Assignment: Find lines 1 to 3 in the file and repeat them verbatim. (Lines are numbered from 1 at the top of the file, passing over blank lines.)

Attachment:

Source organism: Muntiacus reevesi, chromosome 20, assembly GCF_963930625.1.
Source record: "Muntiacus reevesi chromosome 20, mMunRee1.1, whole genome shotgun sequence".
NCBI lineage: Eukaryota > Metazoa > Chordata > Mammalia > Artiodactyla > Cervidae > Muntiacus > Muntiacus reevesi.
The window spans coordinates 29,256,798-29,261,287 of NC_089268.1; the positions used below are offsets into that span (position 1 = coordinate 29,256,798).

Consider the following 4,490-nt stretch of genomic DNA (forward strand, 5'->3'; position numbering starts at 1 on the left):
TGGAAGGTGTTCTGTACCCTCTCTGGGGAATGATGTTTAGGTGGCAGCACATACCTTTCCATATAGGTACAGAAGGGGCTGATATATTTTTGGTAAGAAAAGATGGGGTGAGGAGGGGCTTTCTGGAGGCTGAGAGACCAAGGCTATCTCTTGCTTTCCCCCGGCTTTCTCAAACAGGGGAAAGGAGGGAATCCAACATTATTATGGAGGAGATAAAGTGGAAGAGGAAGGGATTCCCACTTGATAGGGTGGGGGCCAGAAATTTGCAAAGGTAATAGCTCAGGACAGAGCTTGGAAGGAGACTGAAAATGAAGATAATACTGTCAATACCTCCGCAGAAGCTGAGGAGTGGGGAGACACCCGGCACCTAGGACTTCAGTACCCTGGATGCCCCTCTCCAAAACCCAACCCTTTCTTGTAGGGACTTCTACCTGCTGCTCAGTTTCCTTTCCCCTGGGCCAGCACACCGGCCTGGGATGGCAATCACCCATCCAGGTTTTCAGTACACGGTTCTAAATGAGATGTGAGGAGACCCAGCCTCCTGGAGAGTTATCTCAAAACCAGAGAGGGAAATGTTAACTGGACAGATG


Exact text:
Source organism: Muntiacus reevesi, chromosome 20, assembly GCF_963930625.1.
Source record: "Muntiacus reevesi chromosome 20, mMunRee1.1, whole genome shotgun sequence".
NCBI lineage: Eukaryota > Metazoa > Chordata > Mammalia > Artiodactyla > Cervidae > Muntiacus > Muntiacus reevesi.